With training camp just a few weeks away, it’s not too early to start thinking about fantasy football. In fact it’s never too early to start thinking about fantasy football. Of course there are many strategies upon approaching the draft, beginning with the classic choice of sealing up running backs in the first two rounds.
With the influence of rules implemented in the NFL over the last few seasons to protect the quarterback (the Brady rule, in particular), the league has turned into more of a passing league. Many teams have broken away from having a one horse power back to sharing the work load with multiple runners, leaving the depth of dominant backs lacking. With that being said, the theory of grabbing two backs right away is not as prevalent as it used to be.
So what’s the appropriate strategy heading into your draft this year? Prepare for any scenario, whether it’s securing the first pick or having to wait until the middle or end of the first round. In the end it all comes down to health, a little luck, and striking some gold on the waiver wire. With that being said, here are some early questions to consider that might help with your draft.
1. Is there a consensus overall No. 1 pick?
That would have to be Adrian Peterson. After suffering a torn ACL at the end of the 2011 season, Peterson bounced back to have one of the most productive seasons by a running back in NFL history. Will he put up the same numbers this year? More than likely not. But if last year showed anything, it’s that Peterson is a hard worker and he proved anyone that doubted him wrong. A guy that determined is somebody you want on your team. Plus, throw in Minnesota’s subpar passing game, and Peterson is primed for another big season.
2. Which free agent will have the biggest fantasy impact on their new team?
Wes Welker has been Tom Brady’s favorite target, catching more than 100 passes in five of the past six seasons. If used appropriately, there’s no reason he can’t have the same success in Denver with Peyton Manning. He will have to share the wealth with fellow receivers Demaryius Thomas and Eric Decker. Also look for running backs Steven Jackson, Ahmad Bradshaw and Reggie Bush to fit in and contribute with their new teams, while wide receivers Mike Wallace and Greg Jennings might struggle with new and lower-grade quarterbacks throwing them the ball.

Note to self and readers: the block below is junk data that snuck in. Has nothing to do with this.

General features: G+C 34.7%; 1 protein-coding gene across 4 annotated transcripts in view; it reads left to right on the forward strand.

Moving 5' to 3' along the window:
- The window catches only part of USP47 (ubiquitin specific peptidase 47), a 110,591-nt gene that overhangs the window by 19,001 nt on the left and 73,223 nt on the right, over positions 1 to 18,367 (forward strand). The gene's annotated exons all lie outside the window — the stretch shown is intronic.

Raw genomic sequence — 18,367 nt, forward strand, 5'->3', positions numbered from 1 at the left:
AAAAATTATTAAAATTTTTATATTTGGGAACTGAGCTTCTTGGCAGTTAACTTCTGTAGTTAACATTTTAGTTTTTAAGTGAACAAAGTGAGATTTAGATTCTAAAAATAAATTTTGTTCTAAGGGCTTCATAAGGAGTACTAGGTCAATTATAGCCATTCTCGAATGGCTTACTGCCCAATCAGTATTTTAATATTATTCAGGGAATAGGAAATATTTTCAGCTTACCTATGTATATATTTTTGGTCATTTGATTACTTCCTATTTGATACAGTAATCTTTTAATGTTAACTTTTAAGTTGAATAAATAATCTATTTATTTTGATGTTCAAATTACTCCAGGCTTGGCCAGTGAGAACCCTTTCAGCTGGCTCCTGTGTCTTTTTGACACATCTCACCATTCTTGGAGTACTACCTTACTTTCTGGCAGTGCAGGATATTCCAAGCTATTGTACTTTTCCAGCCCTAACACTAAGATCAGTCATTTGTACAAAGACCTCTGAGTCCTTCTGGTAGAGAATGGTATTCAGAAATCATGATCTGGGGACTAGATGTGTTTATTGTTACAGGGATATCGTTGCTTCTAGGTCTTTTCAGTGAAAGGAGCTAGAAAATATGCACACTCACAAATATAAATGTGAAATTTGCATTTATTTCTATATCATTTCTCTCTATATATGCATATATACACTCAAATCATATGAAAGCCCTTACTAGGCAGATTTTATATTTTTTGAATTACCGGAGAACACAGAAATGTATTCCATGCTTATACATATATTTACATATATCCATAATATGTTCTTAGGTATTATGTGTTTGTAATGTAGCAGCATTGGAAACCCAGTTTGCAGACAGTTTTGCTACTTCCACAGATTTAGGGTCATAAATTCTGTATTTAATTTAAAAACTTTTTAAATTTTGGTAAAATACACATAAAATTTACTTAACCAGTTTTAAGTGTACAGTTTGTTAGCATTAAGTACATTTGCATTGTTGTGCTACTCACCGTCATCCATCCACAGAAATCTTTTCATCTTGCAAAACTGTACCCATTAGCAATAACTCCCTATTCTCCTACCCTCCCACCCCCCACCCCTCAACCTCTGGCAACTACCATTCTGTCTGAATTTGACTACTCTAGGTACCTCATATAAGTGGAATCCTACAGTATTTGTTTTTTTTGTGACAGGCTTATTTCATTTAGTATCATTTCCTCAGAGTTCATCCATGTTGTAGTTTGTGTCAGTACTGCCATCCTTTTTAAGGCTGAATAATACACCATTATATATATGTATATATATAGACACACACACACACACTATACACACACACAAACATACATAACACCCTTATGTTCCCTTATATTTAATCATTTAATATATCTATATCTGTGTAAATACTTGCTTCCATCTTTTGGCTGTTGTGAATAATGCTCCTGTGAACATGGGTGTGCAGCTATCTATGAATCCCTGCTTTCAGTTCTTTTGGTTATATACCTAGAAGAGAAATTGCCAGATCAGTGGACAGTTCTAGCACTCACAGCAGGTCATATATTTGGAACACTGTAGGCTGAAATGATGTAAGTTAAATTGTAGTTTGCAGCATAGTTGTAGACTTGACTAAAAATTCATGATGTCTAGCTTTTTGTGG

3. Which Robert Griffin III will you draft this year?
Early signs are showing that Robert Griffin III could be ready for Week 1 after undergoing surgery in January to repair torn ligaments in his right knee. There’s no doubt that a healthy Griffin III would be ranked as a top quarterback. If not, he will be a mid-round pick. Although Griffin III’s talents make him hard to avoid, it might be a safer bet to pick a passer with a better track history. Sill Griffin III could be worth taking a chance on, while also drafting a viable backup in case injuries continue to be a problem. It’s a chance that could help you win your league.
4. Who’s going to be catching the ball in New England
This off season Tom Brady’s receiving core has been dropping like flies, with Wes Welker and Danny Woodhead signing with other teams, Brandon Lloyd being cut, Rob Gronkowski undergoing back surgery and Aaron Hernandez looking at life in prison. Gronkowski will begin the preseason on the Physically Unable to Perform list, and it’s still unclear if he will be ready to start the regular season. Receiver Danny Amendola has the biggest upside here, replacing Welker in the slot with the potential to put up some big numbers. He needs to stay on the field, though, playing only 12 games over the past two seasons. Rookie receiver Aaron Dobson has the tools to make an impact if he can build a rapport with Brady. If Gronkowski ends up missing regular season games, Jake Ballard could be a sleeper at the tight end position.
5. What rookies are worth drafting?
There’s definitely a few to consider. The player at the top of most lists is Tavon Austin, the wide receiver for the St. Louis Rams. They traded up to draft him eighth overall in April’s draft, and Austin has the speed and quickness to become a favorite target for Sam Bradford. Another receiver that could contribute right away is DeAndre Hopkins for the Houston Texans. He could complement Andre Johnson as a second receiver and reap some of the benefits. The running back position might be a little deeper, beginning with Montee Ball, who should be the featured back in Denver. Other runners to keep an eye on are Pittsburgh’s Le’Veon Bell, Cincinnati’s Giovani Bernard and Green Bay’s Eddie Lacy.